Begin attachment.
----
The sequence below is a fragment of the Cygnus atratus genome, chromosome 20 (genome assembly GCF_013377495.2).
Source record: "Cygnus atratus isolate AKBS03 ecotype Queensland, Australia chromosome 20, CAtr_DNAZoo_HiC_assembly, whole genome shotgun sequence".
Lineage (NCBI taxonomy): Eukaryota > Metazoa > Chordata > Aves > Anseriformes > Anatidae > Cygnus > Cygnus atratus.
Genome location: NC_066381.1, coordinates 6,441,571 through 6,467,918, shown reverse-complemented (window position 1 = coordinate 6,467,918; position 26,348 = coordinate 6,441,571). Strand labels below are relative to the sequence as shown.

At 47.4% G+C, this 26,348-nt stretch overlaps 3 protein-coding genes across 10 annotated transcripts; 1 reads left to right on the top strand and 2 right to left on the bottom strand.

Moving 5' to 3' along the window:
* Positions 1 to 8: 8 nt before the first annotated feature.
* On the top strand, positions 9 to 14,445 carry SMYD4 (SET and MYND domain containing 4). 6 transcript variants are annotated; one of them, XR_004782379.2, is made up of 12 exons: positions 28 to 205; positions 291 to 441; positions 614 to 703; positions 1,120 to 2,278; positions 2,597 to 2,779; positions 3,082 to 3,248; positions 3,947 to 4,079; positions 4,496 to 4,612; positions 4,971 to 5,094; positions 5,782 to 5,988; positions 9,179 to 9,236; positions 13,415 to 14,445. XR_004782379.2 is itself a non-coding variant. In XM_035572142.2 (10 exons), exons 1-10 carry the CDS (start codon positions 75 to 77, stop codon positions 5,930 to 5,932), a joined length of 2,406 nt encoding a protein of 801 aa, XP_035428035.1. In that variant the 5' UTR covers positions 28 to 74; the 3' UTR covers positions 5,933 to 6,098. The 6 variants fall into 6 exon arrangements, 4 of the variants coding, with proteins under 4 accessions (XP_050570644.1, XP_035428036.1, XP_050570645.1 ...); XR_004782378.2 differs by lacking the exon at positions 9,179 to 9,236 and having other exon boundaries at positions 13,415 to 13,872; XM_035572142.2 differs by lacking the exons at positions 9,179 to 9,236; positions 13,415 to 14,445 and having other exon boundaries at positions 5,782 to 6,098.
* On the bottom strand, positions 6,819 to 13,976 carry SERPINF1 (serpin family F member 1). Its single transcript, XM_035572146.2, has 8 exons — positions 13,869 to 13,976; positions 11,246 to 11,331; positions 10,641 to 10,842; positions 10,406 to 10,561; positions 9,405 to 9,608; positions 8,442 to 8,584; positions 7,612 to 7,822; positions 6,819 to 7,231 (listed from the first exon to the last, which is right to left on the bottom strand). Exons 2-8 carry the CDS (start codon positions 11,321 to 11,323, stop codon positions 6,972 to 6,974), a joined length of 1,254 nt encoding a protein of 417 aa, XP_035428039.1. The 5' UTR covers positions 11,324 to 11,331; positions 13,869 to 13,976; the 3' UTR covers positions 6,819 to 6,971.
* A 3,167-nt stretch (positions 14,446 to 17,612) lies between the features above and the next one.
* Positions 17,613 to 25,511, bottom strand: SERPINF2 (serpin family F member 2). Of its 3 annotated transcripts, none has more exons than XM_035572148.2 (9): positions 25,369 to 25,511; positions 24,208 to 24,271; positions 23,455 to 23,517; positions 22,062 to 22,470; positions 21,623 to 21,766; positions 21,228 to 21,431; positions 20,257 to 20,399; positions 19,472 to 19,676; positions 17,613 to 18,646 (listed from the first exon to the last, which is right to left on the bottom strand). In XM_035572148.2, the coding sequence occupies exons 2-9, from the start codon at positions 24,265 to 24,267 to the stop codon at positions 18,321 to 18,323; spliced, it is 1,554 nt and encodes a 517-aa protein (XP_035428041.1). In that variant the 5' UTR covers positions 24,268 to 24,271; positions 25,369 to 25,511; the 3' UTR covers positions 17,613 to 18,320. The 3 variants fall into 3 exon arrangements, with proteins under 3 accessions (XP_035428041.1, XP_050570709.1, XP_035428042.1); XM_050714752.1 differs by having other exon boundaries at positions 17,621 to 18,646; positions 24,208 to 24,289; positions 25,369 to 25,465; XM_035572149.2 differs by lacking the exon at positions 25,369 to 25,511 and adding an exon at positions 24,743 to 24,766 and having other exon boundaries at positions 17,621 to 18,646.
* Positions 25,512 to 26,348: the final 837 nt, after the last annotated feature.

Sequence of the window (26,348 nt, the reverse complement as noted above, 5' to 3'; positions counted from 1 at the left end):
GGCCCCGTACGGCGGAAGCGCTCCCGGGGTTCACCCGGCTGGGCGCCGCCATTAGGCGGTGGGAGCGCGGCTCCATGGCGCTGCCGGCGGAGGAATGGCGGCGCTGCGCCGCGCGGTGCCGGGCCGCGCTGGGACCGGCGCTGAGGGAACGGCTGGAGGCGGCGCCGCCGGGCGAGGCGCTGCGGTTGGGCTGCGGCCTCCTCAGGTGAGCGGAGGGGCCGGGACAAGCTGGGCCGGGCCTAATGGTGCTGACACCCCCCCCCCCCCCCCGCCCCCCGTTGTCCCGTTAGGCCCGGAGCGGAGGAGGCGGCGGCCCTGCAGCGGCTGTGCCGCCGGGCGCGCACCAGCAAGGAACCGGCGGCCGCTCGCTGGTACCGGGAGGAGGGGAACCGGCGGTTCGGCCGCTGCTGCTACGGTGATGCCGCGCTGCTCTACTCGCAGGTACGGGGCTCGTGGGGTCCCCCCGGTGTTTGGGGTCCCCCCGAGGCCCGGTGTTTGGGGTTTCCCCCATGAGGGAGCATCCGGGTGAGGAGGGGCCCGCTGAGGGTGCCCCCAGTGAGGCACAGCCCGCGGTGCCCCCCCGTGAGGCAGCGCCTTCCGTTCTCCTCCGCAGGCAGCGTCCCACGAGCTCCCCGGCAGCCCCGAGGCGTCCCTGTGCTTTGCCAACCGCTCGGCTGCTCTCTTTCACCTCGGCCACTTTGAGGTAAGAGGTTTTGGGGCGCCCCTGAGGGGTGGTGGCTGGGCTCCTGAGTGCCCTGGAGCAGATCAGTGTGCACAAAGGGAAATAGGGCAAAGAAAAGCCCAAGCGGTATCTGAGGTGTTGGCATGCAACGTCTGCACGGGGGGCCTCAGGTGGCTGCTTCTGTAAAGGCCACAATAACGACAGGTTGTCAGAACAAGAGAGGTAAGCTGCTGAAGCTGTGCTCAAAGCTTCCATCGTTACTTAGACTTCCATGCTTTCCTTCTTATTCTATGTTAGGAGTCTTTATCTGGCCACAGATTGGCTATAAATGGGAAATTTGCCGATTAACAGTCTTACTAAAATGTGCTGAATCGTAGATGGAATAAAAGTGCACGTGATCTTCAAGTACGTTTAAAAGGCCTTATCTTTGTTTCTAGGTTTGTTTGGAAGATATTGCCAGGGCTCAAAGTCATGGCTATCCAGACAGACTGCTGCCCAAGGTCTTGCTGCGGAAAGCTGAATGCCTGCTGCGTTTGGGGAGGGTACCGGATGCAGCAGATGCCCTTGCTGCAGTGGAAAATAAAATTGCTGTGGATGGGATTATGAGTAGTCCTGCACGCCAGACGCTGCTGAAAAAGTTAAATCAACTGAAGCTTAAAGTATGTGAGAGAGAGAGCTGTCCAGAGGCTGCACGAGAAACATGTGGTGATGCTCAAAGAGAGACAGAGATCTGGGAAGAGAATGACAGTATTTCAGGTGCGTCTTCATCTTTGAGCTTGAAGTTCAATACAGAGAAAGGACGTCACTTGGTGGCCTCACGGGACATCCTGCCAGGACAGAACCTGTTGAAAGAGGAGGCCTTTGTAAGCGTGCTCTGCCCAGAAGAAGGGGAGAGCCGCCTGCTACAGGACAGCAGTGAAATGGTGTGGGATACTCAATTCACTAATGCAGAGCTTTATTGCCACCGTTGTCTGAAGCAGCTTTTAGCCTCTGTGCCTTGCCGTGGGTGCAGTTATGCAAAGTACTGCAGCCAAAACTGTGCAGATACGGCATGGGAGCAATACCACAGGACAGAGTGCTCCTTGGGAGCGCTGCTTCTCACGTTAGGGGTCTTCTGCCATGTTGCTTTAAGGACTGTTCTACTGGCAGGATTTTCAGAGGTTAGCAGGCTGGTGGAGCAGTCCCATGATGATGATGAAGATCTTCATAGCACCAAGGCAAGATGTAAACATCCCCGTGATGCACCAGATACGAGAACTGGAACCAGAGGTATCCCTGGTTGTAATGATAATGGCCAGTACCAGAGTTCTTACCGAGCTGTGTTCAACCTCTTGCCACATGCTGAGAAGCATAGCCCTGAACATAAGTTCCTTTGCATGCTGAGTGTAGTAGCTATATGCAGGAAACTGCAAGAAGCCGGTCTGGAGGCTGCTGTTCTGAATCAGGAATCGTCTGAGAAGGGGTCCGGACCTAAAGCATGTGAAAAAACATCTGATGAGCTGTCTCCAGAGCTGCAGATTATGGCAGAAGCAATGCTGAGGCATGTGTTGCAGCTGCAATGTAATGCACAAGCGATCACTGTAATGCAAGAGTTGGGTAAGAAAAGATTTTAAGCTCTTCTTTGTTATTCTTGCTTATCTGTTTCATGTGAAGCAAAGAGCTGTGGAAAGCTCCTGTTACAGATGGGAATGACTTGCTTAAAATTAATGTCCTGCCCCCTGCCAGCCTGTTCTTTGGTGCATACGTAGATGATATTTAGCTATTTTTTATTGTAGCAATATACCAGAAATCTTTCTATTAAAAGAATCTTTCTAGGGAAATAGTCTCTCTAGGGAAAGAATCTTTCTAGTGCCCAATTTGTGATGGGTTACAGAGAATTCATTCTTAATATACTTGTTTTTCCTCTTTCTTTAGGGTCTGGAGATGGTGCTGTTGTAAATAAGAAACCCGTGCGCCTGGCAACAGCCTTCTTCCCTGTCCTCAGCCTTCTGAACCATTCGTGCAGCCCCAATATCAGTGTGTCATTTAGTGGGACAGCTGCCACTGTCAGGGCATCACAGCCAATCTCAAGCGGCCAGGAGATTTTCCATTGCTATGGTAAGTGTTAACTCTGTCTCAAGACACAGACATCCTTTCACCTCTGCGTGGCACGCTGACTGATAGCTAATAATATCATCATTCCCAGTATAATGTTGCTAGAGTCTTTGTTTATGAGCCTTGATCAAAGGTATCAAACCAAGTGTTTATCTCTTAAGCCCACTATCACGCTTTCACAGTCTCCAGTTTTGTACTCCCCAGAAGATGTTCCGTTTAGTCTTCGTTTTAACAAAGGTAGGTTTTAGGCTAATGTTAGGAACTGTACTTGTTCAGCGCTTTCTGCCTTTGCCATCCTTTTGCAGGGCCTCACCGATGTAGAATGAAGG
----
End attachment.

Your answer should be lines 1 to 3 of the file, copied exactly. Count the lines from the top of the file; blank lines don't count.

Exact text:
The sequence below is a fragment of the Cygnus atratus genome, chromosome 20 (genome assembly GCF_013377495.2).
Source record: "Cygnus atratus isolate AKBS03 ecotype Queensland, Australia chromosome 20, CAtr_DNAZoo_HiC_assembly, whole genome shotgun sequence".
Lineage (NCBI taxonomy): Eukaryota > Metazoa > Chordata > Aves > Anseriformes > Anatidae > Cygnus > Cygnus atratus.